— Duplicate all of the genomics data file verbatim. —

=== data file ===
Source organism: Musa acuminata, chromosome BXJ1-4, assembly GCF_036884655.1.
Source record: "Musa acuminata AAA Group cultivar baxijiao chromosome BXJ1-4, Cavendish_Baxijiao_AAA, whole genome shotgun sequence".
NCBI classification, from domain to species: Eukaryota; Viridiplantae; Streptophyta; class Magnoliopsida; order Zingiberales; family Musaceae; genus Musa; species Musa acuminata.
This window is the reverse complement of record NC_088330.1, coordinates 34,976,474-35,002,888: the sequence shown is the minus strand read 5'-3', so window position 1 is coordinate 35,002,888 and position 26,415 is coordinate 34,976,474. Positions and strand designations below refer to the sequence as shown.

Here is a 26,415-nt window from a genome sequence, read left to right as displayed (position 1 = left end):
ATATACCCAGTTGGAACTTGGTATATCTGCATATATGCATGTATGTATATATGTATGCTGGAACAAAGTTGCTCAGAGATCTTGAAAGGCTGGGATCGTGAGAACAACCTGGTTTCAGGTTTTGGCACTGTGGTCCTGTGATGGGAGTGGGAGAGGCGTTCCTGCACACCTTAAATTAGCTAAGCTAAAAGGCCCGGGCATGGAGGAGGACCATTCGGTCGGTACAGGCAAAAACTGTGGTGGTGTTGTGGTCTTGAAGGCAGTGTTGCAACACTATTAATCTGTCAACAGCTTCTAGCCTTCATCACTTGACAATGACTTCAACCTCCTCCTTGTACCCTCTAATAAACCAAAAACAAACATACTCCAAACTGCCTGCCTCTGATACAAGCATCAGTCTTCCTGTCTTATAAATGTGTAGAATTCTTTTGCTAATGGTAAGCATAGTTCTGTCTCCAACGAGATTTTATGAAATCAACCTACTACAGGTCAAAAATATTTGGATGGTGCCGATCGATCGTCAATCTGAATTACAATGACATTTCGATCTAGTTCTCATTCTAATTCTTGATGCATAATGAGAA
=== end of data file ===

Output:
Source organism: Musa acuminata, chromosome BXJ1-4, assembly GCF_036884655.1.
Source record: "Musa acuminata AAA Group cultivar baxijiao chromosome BXJ1-4, Cavendish_Baxijiao_AAA, whole genome shotgun sequence".
NCBI classification, from domain to species: Eukaryota; Viridiplantae; Streptophyta; class Magnoliopsida; order Zingiberales; family Musaceae; genus Musa; species Musa acuminata.
This window is the reverse complement of record NC_088330.1, coordinates 34,976,474-35,002,888: the sequence shown is the minus strand read 5'-3', so window position 1 is coordinate 35,002,888 and position 26,415 is coordinate 34,976,474. Positions and strand designations below refer to the sequence as shown.

Here is a 26,415-nt window from a genome sequence, read left to right as displayed (position 1 = left end):
ATATACCCAGTTGGAACTTGGTATATCTGCATATATGCATGTATGTATATATGTATGCTGGAACAAAGTTGCTCAGAGATCTTGAAAGGCTGGGATCGTGAGAACAACCTGGTTTCAGGTTTTGGCACTGTGGTCCTGTGATGGGAGTGGGAGAGGCGTTCCTGCACACCTTAAATTAGCTAAGCTAAAAGGCCCGGGCATGGAGGAGGACCATTCGGTCGGTACAGGCAAAAACTGTGGTGGTGTTGTGGTCTTGAAGGCAGTGTTGCAACACTATTAATCTGTCAACAGCTTCTAGCCTTCATCACTTGACAATGACTTCAACCTCCTCCTTGTACCCTCTAATAAACCAAAAACAAACATACTCCAAACTGCCTGCCTCTGATACAAGCATCAGTCTTCCTGTCTTATAAATGTGTAGAATTCTTTTGCTAATGGTAAGCATAGTTCTGTCTCCAACGAGATTTTATGAAATCAACCTACTACAGGTCAAAAATATTTGGATGGTGCCGATCGATCGTCAATCTGAATTACAATGACATTTCGATCTAGTTCTCATTCTAATTCTTGATGCATAATGAGAA